Tales of Hoffmann

Florida Grand Opera is offering three big attractions as part of its production of Jacques Offenbach’s The Tales of Hoffmann, namely a cast led by soprano Elizabeth Futral and Canadian tenor David Pomeroy; the Cuban-born conductor Lucy Arner, one of a handful of women at the top of opera’s ranks, and another infusion of innovation and spectacle from André Barbe and Renaud Doucet, the directing and design team that put its creative stamp all over the company’s work last season.

The Tales of Hoffmann, which opens Saturday at the Adrienne Arsht Center for the Performing Arts, is loosely based on three fantasy-filled short stories by E.T.A. Hoffmann, the German romantic poet (and forerunner of Mary Shelley, Bram Stoker and Edgar Allan Poe) whose vision is by turns horrifying and enchanting. In Offenbach’s opera, Hoffmann sits in a tavern, becoming more inebriated as he awaits the arrival of Stella, his paramour. With encouragement from the other patrons, he begins to recount tales of his three former loves. Embroidered with such elements as singing dolls, ghosts, mirrors that steal reflections and magic glasses, the stories surprise and engage.

One of the challenges facing any production of Hoffmann, last performed by FGO in 1999, is that no definitive version exists. Offenbach had only completed the piano score when he died at 61 in 1822, and Ernest Guiraud, the New Orleans-born composer who stepped in to orchestrate and add recitatives for the premiere, cut some important scenes. Even Offenbach’s intended order for the stories is in question. Although the piano score was lost in a fire in 1887, new music and versions continue to surface. As Arner says, Hoffmann is “one opera where you’re likely to see or hear something new every time you go.”

Audiences will definitely hear and see something new from Futral, who is tackling for the first time one of opera’s great challenges: singing all four of Hoffmann’s lead soprano roles. A North Carolina native who made her Metropolitan Opera debut as Lucia in 1999, Futral had turned down offers to undertake such a feat in the past but now says, “I feel like my voice is strong enough, and I have enough stamina.” Though her other roles — Olympia, a virtuosic automaton; the consumptive Antonia, whose desire to sing is killing her, and the courtesan Giulietta — place a variety of demands on the voice, “It’s not unusual to have [one] role that explores different ranges,” Futral says. “ Traviata is like that.”

Although Pomeroy, who made his 2009 Metropolitan Opera debut in the title role he sings for FGO, appears only as the poet, five other cast members join Futral in tackling multiple roles, with Bradley Garvin and Philip Skinner singing four each. Conductor Arner, who was an accompanist and vocal coach at the Met from 1994 to 2008, is particularly well equipped to shape the singers to their roles.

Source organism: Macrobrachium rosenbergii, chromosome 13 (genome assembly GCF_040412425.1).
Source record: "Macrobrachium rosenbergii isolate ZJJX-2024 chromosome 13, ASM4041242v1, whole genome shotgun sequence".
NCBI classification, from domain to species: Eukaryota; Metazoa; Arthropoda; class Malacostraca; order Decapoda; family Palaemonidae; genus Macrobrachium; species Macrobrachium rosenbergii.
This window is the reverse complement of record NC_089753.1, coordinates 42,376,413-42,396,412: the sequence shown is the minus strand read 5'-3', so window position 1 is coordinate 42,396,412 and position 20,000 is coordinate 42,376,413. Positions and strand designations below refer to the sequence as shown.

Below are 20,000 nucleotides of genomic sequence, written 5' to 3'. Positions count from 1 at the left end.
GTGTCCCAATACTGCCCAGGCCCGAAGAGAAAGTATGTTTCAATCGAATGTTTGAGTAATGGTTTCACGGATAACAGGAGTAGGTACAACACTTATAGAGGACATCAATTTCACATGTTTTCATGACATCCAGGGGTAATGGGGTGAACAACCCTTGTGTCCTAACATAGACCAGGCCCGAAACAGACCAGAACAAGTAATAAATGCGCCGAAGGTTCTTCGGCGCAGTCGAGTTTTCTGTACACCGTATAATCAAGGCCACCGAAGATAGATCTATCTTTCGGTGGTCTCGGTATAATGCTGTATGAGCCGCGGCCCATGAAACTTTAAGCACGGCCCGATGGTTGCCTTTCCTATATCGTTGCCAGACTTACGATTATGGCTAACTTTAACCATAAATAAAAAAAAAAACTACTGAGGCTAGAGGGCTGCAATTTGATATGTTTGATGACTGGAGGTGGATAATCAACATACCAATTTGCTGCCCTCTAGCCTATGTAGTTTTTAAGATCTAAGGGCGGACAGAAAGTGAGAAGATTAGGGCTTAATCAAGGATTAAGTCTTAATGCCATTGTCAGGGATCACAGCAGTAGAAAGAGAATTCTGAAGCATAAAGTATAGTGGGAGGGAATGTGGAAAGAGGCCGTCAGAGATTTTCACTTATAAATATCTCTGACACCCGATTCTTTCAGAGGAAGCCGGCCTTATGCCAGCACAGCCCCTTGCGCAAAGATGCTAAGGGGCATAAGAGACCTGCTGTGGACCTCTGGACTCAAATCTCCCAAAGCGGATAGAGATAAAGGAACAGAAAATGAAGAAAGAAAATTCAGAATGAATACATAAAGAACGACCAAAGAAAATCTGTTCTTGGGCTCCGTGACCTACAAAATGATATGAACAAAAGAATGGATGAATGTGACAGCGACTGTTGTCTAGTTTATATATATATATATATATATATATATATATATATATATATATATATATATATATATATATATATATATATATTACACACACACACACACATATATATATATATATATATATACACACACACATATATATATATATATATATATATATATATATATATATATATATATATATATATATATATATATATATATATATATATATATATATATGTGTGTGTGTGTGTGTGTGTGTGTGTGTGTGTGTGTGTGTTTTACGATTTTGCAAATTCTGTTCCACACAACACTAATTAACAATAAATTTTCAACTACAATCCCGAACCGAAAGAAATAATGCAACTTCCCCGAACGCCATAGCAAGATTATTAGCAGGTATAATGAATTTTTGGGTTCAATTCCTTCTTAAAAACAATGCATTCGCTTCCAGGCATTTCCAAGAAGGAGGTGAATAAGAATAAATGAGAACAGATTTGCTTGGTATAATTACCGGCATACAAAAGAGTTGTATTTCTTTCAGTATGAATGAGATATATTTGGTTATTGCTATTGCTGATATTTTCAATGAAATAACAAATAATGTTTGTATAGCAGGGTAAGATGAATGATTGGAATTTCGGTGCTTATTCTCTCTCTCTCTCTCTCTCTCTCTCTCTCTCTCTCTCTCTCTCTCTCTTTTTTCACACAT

Born in Santiago, Cuba, Arner came to Miami with her family at 6 and grew up in Ohio. She earned degrees in piano performance at the University of Indiana and worked with Ivan Davis at the University of Miami before impressing enough of the right people to land a position at Barcelona’s Gran Teatre del Liceu, where she “did it all, and learned from the ground up.” In 2000, while still at the Met, she became artistic director of the New York Chamber Opera, but a conducting career was always her secret desire. Once she had the chance to observe conductors at the Met, she realized she had the talent and qualities the job required. She now leads ensembles all over the world and was the first woman to conduct opera in Mexico City’s historic Palacio de Bellas Artes.

Arner’s long friendship with director Doucet brings her to Miami for her FGO debut. Hoffmann, which she is conducting for the first time, is “as much a dramatic as well as a musical event,” she says. “The music is so theatrical you can shape [it] depending on what’s happening on stage,” and the multiple roles “add a whole dimension to the piece that most operas don’t have, not just vocally but personality-wise.”

Doucet and set designer and costumer Barbe, known for their spectacular settings for traditional operas, innovative use of technology and meticulous attention to score, created this production for the Opera Theatre of Saint Louis in 2008. Their intention, Barbe says, is to help the audience understand the point of view of a French gentleman of a certain era and to “do a show, so that people not familiar with opera are going to have a good time.”


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